Authentic Chana Masala (Indian Chickpea Curry)
Chana Masala, or Indian Chickpea Curry, is undoubtedly one of the most popular vegetarian curries in and out of South Asia. This easy & authentic recipe makes tender, flavorful chickpeas in a perfectly spiced curry.
“Made this dish for the first time and am so in love with the flavors. It is the best Chana Masala I have ever had.”Gwen
If there’s one dinner recipe I’ve turned to for years when I have no time, creativity, or motivation to cook, it’s Chana Masala. There’s no planning, thawing, or (thanks to canned chickpeas) soaking required. It’s a straightforward, one-pot, vegan curry recipe that captures the essence of South Asian cooking.
Chana Masala – the best of weeknight dinners
Chana Masala is a North Indian and Pakistani curry made by cooking chickpeas (chana) in a onion and tomato base (masala).
Chana masala reminds me of my time spent living in Midland, TX. Midland was a small town in West Texas where healthy and delicious dining options were scarce, and halal options almost nonexistent. At the time, my food-related frustrations (don’t we all have them?) were at their peak. I longed for quality, nutritious, flavorful food, and – with due respect to Tex-Mex – I quickly ran out of options.
Looking back, that deprivation also brought about resilience in me. It instilled the habit of cooking and planning and making do with what I had. Instead of opting for restaurant food that I wouldn’t find tasty or feel good eating, I opened a couple of cans of chickpeas and got to work. Chana Masala became my takeout, delivery, and drive-thru.
Over the years, I’ve tried many variations of Chana Masala to see what gives the best flavor and consistency. This Chana Masala recipe is vibrant, with just the right amount of tanginess, and rich in spicy flavor.
Why this Chana Masala Recipe?
This recipe is authentic in that it’s cooked in the traditional South Asian style. But it’s also unfussy – a pantry meal you’d make on a whim. This recipe:
- Uses canned chickpeas. (See FAQ if you’d rather use dried.)
- Yields extra tender chickpeas for a restaurant-like finish (thanks to a pantry ingredient).
- Is precise and easy-to-follow.
- Requires simple ingredients that are commonly used in South Asian cooking.
How to Make Authentic Chana Masala
Most traditional Chana Masala recipes more or less follow this method of cooking. Here’s what we’re trying to achieve at each step:
- Sauté onion: Sauté the chopped onions along with cumin seeds to form the base (or masala) of the curry. You want to sauté until golden, but not fully brown, because they’ll deepen even more in color once you add the garlic and ginger. If at any point the onions start to stick to the pan or brown unevenly, deglaze with 1-2 tablespoons water.
- Add garlic, ginger, and green chili pepper: Adding the garlic and ginger at this stage cooks out the raw flavor and allows them to become fragrant. The green chili infuses the curry with a subtle warmth. It would be more fiery if added later in cooking.
- Bloom the spices: Chana Masala is quite heavy on spices, which is why you’ll add them early on to extract their flavor into the base of the curry. Again, at any point if they start to stick, deglaze with water.
- Sauté the tomatoes: Cook the tomatoes for a few minutes to evaporate their water content and help them disintegrate into the curry.
- Add water, cover, and cook: Even though the canned chickpeas are technically cooked, they need to simmer in the curry to soften and absorb the flavors.
- Sauté down: Sauté for another 2-3 minutes to desired consistency. Use a wooden spoon to slightly crush chickpeas to thicken and enhance their texture. Keep in mind the curry will thicken even more as it cools.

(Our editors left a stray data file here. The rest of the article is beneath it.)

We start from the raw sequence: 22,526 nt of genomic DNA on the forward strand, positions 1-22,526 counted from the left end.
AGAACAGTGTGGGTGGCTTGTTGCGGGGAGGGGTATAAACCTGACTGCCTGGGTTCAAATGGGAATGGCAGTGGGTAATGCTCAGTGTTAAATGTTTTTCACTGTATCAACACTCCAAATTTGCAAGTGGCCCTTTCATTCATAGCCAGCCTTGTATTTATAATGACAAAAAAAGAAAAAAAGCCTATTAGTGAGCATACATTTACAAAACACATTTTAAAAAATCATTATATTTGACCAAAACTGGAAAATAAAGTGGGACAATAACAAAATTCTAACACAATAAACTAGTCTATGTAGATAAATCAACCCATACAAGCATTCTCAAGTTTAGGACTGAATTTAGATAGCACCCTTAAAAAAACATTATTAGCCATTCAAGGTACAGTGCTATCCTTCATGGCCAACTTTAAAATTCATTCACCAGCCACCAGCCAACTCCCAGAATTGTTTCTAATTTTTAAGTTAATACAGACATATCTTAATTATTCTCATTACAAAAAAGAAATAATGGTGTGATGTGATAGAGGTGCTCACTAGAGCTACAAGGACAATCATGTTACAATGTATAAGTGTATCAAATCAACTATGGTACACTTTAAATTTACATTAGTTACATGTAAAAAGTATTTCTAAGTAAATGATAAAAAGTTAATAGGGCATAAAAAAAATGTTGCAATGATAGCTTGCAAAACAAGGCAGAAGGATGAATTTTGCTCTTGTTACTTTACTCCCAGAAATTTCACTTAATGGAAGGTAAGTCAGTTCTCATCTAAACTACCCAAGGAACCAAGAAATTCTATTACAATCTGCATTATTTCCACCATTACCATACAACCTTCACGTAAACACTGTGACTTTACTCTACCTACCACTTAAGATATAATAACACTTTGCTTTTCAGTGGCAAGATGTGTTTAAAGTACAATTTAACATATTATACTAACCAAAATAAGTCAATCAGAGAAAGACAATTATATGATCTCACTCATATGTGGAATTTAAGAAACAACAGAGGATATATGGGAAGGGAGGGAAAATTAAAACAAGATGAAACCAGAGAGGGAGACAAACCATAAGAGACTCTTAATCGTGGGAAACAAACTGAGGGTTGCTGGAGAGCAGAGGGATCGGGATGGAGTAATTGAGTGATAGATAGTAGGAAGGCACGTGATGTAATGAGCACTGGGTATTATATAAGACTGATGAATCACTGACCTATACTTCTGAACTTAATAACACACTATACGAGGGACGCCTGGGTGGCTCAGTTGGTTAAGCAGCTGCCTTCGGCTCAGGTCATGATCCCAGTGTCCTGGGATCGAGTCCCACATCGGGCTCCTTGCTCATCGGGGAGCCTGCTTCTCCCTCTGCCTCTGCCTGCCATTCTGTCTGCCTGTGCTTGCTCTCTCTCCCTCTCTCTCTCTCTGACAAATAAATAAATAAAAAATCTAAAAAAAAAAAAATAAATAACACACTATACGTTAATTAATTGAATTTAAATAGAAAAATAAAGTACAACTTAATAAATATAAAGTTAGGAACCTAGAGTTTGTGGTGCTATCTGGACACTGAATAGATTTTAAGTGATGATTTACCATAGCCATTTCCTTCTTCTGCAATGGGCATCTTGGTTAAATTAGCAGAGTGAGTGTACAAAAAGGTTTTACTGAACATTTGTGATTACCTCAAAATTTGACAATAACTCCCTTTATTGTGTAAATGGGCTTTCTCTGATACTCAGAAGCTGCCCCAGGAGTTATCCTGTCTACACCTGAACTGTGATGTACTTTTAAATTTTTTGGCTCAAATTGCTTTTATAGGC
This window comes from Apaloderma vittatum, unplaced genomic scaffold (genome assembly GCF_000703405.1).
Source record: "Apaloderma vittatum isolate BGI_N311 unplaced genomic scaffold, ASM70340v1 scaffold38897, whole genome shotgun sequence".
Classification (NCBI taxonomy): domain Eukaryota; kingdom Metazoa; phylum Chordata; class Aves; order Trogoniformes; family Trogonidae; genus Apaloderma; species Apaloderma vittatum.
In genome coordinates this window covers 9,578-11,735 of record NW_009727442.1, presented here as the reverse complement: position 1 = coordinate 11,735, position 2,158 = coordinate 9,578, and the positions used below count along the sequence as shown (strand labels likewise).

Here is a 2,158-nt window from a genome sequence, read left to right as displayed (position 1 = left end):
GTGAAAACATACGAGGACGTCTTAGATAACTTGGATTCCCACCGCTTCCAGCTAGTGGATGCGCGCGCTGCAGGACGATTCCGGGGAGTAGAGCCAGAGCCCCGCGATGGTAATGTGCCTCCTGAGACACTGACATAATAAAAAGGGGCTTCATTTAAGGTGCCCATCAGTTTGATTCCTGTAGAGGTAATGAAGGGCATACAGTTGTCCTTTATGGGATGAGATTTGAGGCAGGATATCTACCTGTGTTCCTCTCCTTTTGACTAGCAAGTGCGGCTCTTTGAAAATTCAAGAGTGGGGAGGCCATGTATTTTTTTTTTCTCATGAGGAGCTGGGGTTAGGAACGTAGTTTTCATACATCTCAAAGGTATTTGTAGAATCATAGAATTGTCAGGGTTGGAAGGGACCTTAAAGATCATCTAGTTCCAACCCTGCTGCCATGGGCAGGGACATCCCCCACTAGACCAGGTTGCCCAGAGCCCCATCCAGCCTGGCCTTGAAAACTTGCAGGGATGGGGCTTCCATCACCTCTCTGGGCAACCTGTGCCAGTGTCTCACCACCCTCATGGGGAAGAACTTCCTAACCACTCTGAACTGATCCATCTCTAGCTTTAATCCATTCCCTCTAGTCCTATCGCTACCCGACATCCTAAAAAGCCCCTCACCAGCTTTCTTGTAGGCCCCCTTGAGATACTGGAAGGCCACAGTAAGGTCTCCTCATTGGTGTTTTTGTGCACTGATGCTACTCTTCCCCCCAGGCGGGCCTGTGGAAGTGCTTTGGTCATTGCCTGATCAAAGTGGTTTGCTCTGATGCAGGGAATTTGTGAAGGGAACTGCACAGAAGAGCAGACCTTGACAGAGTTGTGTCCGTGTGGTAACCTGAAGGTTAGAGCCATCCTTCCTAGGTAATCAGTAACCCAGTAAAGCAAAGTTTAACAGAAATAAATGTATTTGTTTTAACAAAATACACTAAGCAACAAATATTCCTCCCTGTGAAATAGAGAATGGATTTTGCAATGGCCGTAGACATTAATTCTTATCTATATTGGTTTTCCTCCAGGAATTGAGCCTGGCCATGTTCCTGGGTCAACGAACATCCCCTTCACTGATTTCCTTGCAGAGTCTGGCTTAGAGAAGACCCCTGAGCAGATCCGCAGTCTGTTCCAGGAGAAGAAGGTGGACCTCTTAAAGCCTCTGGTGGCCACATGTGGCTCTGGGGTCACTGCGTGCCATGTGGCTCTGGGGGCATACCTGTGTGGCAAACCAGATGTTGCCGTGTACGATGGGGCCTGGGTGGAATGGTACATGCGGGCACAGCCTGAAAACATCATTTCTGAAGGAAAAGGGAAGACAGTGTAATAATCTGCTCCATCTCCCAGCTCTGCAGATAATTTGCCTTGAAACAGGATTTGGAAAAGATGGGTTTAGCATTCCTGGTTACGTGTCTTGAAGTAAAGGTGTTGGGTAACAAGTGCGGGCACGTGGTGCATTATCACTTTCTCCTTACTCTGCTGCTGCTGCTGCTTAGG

- Garnish: Brighten the flavors with a sprinkling of garam masala, a squeeze of lemon juice, and crunchy julienned ginger if you’d like.
Tips for making Chana Masala:
- Adding a small amount of baking powder (or even baking soda) makes the chickpeas extra tender. You can either marinate the chickpeas in it or add it directly to the curry as I have.
- The recipe moves quickly once the onions are brown, so make sure to have all the ingredients (especially the spices) near the stovetop and ready to use.
- Keep water on hand and deglaze the pan at any point the onions, spices, or tomatoes stick to the bottom of the pan.
- Use a wooden spoon or spatula to slightly crush the chickpeas to thicken the curry and give it a restaurant-like finish.
FAQ & Variations:
To make the similar curry Aloo Chana (potatoes and chickpea curry), peel and cube 2-3 small russet potatoes. Add the potatoes alongside the chickpeas, then cover and cook as directed. The potatoes will take around the same time to cook through. Taste and adjust salt and spices as needed.
If you’d like to use dried chickpeas, use about 3/4 heaped cup (6-7 oz). (Here’s a great, detailed guide on cooking chickpeas from the lovely Ali at Alexandra Cooks.) First, soak them in water overnight (Ali also adds salt). Bring the drained chickpeas, 4 cups of water, 1/2 tsp salt, and 1 tsp baking soda to a boil. Then lower the heat and cook for around 45 minutes, until soft. Discard any scum that rises to the surface.
Chana Masala is the general term for Chickpea Curry cooked in an onion and tomato masala base. Chole (the Punjabi term for chickpeas) refers to a type of chickpea curry typically eaten for breakfast with poori or bhature. Chole are often made with extra spices, tangy flavors, and even tea bags which give it the signature darker hue. That said, I do think this recipe could work just fine alongside poori.
What To Serve With Chana Masala
This is such a versatile curry that you can serve it with just about anything: basmati rice, any bread, and even poori (as mentioned above). If you keep it on the drier side, it goes wonderfully with naan, roti, or paratha. For some crunch, top it with red onions. Yogurt or raita makes a nice, cooling side.